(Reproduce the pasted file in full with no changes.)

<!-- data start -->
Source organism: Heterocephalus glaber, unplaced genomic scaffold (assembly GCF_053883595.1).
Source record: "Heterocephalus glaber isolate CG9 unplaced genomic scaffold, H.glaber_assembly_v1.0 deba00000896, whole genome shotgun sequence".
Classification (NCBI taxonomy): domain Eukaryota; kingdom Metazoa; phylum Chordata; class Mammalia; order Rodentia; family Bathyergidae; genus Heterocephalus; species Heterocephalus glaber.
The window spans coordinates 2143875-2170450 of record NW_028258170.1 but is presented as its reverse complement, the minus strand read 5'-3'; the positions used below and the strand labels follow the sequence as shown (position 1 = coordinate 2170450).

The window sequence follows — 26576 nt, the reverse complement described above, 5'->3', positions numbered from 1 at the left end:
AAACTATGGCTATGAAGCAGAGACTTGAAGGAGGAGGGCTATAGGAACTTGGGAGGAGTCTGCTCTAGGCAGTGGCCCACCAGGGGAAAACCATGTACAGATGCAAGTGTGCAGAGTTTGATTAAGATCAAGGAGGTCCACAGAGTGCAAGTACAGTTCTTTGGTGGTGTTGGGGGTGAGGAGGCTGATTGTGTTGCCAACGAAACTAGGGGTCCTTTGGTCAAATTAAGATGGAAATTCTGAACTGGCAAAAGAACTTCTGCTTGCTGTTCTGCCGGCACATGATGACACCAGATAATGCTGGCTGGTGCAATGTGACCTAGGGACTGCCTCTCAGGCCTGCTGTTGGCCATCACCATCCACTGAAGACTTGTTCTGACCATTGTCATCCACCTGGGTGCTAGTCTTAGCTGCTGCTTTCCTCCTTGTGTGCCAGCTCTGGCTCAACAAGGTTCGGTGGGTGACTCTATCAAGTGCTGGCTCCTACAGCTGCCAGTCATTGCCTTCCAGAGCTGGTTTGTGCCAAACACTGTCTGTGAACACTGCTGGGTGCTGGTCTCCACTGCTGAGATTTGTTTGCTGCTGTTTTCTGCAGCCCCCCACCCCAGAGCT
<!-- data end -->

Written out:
Source organism: Heterocephalus glaber, unplaced genomic scaffold (assembly GCF_053883595.1).
Source record: "Heterocephalus glaber isolate CG9 unplaced genomic scaffold, H.glaber_assembly_v1.0 deba00000896, whole genome shotgun sequence".
Classification (NCBI taxonomy): domain Eukaryota; kingdom Metazoa; phylum Chordata; class Mammalia; order Rodentia; family Bathyergidae; genus Heterocephalus; species Heterocephalus glaber.
The window spans coordinates 2143875-2170450 of record NW_028258170.1 but is presented as its reverse complement, the minus strand read 5'-3'; the positions used below and the strand labels follow the sequence as shown (position 1 = coordinate 2170450).

The window sequence follows — 26576 nt, the reverse complement described above, 5'->3', positions numbered from 1 at the left end:
AAACTATGGCTATGAAGCAGAGACTTGAAGGAGGAGGGCTATAGGAACTTGGGAGGAGTCTGCTCTAGGCAGTGGCCCACCAGGGGAAAACCATGTACAGATGCAAGTGTGCAGAGTTTGATTAAGATCAAGGAGGTCCACAGAGTGCAAGTACAGTTCTTTGGTGGTGTTGGGGGTGAGGAGGCTGATTGTGTTGCCAACGAAACTAGGGGTCCTTTGGTCAAATTAAGATGGAAATTCTGAACTGGCAAAAGAACTTCTGCTTGCTGTTCTGCCGGCACATGATGACACCAGATAATGCTGGCTGGTGCAATGTGACCTAGGGACTGCCTCTCAGGCCTGCTGTTGGCCATCACCATCCACTGAAGACTTGTTCTGACCATTGTCATCCACCTGGGTGCTAGTCTTAGCTGCTGCTTTCCTCCTTGTGTGCCAGCTCTGGCTCAACAAGGTTCGGTGGGTGACTCTATCAAGTGCTGGCTCCTACAGCTGCCAGTCATTGCCTTCCAGAGCTGGTTTGTGCCAAACACTGTCTGTGAACACTGCTGGGTGCTGGTCTCCACTGCTGAGATTTGTTTGCTGCTGTTTTCTGCAGCCCCCCACCCCAGAGCT